It’s all about loving your life – ‘love you Zindagi’!


Source: Google Images

Watching ‘Dear Zindagi’, had me at a belated realization how I had a conflict with my mind.

Generally, I’m a cheerful person. Then, there was a time when it wasn’t easy. It wasn’t happy. It was pain, heartache and anguish. It was tough to exist. It was a struggle – to crawl out of that sinkhole of sadness, anger and depression. Yeah!! Depression – me too! I was a sufferer too. But then I fought hard to come out of it. I didn’t like what it was turning me into. I wrestled myself through those days. ‘Depression is like a war, within you – you either win or die trying’. I did discuss my ‘depression stage’ with couple of my close friends who just countered me “How can you be depressed? You are always happy!” I was…and I am now…but there was a glitch.

Six years ago, when our mother passed away, I saw an entire family coming to a halt. Our mother was the pivotal element of everything. She was a responsible daughter, a concerned sister, an intuitive wife, an over-protective mother, an introspective mentor. She was everything. Not having her in our life was out of question for us – at least for us, her two daughters, me (22) and my sister (17) then. She spent her last days in the ICU. She was unconscious for the last three days. She did open her eyes, but didn’t respond much. And she left us in her sleep. We never got to say goodbye.


Source: Google Images

During the three years, before her death, when she was diagnosed with a terminal disease (breast cancer), I didn’t respond much then. When my family went through an emotional rollercoaster ride, I threw my young adult tantrums, ‘not to worry, this is like any other disease. We can cure it.’  I wanted our home to function like we used to. I didn’t want the fear to take over me, albeit the fear that our mother was dying. I ‘built a wall’ around my heart and I stood strong for everyone. Over the three years, we tried all sorts of treatments but nothing saved her. Our mother was really strong, she fought hard against the  disease, but at the end of the day she surrendered to death.

On the night of her death, everyone asked me to ‘not to cry’, ‘be strong for your father and sister’. Seems like a fair suggestion for the ‘others in the family’ to decide that I, being the elder one, suppress all my emotions to support my father and sister.

In the months that followed our mother’s death, we went back to our daily chores. But losing her wasn’t easy. I was in grief. I was NOT ok. I knew I was not being real. I plastered all my real emotions with a fake smile. I laughed and shared some great moments with my friends and family. But on the inside, I knew I was crushed with constant numbness. I looked in the mirror; I was not the same happy- go-lucky girl. I was rude, worried, stressed and ate a lot. I had problem with my friendships. I didn’t like anyone leaving me. I didn’t trust anyone. I was literally crushing my grief inside me. I was depressed. I craved for attention. But for my family, they saw how strong I stood.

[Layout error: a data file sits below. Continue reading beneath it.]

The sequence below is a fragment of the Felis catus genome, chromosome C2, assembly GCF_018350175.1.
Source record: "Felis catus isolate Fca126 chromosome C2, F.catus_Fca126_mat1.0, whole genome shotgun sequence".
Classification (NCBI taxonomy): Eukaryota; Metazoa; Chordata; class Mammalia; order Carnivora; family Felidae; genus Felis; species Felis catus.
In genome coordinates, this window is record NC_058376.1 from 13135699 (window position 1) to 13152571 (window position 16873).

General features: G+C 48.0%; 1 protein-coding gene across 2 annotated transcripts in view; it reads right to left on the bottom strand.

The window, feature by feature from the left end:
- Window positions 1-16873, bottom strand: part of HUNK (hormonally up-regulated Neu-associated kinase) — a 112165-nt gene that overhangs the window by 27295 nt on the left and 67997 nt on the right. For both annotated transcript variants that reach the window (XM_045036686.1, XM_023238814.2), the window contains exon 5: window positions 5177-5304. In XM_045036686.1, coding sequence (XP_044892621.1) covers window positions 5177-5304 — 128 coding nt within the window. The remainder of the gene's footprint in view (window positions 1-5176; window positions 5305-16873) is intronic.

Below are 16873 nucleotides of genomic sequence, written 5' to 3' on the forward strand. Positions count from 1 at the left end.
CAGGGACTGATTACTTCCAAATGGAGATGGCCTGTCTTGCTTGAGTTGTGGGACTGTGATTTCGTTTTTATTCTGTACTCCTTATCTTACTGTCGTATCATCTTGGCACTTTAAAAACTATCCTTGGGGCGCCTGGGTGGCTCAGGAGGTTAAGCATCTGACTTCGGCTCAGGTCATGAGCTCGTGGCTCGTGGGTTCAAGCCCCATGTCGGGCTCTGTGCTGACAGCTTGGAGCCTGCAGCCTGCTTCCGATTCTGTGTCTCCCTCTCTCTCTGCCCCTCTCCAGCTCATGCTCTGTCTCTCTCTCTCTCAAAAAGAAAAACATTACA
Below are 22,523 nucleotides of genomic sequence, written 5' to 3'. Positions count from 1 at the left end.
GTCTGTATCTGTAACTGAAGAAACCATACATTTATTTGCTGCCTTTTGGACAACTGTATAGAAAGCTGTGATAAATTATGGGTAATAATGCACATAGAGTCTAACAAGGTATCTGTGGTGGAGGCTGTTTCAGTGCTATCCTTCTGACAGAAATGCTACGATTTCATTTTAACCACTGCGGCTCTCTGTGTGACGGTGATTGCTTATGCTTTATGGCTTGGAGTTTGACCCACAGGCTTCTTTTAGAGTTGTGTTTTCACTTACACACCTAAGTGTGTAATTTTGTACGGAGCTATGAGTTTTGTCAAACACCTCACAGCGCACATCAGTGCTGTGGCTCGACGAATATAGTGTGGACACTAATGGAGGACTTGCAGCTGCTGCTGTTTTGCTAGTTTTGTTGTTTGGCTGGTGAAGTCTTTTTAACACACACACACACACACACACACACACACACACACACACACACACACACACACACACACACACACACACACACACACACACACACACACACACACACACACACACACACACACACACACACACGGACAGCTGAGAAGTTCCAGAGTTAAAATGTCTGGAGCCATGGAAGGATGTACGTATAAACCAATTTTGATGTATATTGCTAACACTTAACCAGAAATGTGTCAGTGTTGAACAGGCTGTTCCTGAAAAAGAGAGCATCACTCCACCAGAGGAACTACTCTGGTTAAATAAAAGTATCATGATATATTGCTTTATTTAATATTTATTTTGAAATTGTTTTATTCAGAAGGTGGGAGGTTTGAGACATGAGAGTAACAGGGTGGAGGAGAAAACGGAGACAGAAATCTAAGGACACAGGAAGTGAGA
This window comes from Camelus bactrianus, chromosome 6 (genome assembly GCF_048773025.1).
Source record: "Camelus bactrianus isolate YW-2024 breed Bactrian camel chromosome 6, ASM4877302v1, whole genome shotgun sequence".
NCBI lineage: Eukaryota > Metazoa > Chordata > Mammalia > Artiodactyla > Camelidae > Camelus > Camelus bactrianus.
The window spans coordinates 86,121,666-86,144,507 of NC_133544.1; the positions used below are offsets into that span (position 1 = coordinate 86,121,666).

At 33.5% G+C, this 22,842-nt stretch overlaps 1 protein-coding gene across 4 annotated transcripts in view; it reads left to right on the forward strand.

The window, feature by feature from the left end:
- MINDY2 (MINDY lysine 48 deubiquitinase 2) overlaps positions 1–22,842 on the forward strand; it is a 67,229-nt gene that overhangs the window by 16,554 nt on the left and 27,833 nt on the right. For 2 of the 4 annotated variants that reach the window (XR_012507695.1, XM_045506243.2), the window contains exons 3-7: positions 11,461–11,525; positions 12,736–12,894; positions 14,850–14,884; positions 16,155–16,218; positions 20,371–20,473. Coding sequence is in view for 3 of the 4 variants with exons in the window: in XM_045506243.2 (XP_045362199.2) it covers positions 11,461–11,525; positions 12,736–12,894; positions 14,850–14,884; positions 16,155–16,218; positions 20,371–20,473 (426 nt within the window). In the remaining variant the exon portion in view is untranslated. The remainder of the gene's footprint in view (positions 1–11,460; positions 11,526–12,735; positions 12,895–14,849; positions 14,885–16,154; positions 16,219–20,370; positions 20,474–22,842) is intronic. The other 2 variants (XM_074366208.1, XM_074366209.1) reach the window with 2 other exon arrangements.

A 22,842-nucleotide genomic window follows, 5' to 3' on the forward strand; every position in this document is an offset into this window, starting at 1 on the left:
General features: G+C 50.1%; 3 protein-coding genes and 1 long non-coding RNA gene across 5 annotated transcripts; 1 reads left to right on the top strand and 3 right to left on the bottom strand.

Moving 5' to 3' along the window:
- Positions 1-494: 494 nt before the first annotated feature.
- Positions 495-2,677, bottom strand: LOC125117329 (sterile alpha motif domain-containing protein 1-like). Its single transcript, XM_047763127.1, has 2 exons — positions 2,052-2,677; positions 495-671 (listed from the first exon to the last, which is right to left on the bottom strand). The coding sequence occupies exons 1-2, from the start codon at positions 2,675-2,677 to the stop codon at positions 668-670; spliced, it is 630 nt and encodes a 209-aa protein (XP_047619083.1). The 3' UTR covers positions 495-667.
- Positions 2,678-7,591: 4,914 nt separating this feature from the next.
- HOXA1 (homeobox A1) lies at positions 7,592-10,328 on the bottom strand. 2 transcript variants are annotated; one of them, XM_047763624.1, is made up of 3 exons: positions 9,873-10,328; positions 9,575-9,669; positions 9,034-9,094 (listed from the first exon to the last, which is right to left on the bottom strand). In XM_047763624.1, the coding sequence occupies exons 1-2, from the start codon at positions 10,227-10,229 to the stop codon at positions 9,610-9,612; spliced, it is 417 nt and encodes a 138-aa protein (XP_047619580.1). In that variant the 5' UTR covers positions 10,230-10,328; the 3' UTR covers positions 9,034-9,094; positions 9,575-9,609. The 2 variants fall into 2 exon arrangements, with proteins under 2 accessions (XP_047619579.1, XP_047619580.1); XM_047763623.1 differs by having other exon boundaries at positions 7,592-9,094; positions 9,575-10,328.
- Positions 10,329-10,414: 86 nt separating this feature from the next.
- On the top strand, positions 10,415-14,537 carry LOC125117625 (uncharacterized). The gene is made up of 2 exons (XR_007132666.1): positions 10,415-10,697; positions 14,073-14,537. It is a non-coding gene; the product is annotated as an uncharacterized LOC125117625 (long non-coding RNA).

Source: Google Images

There were nights I sat alone in the dark and cried; there were nights I stared on my dark ceiling; there were nights I scrolled through the contacts list in my phone, but never bothered to share my problem with anyone – not even my sister ( I never asked her, how she was!) or Mr.H.

In between of my mind living in a swamp of grief, I got married to Mr.H. I was happy, but I was worried all the time. I didn’t want my depressing state to affect my marriage.  I knew I needed help. But my ego never allowed me to visit a shrink or someone of that sort who can really help.

Mr. H has always been there for me. He is my buddy. He knows. Without asking me what my problem was, he helped me get through it. He knew I was piling up my emotions. One day he said that I cried in my sleep and repeatedly called for my mother. He asked me to straighten up and admit how much I missed my mom. All these years, I suppressed my emotions inside trying to be strong. That made me weak and vulnerable. Eventually I realized, how our mother wanted her girls to be in their life. She raised us to be strong, supportive, loving and be independent no matter what. She made us promise never to lose self-respect and ‘always be you’ and ‘love thyself’. Yes! I am my mother’s daughter. I didn’t want to be stuck in the tar of depression. I started to express my emotions, instead of keeping them bottled up (I had even taken up the #100dayshappychallenge). I am good now. I am happy now.

Overcoming depression is a constant battle. I am not saying it’s easy. It can be suicidal. But I strongly believe that there is and will be a ‘Mr. Jug’ (SRK from the movie) in your life. That person can be anyone – your shrink, partner, friend – anyone!! Everyone needs help and if you are able to help someone to take their pain anyway, that’s the best thing that you can do with your life. Spend time with them, talk about their feelings, without faking. Hug them, take care of them, and be there for them. It takes a lot of work, but it’s worth it.


Source: Google Images

There are days where my horrifying depression tries to sneak back into my life, but I have learned that I can cope with and I can fight back. You know why?! Because our mother taught us to love and celebrate life. It’s all about loving your life – love you zindagi!


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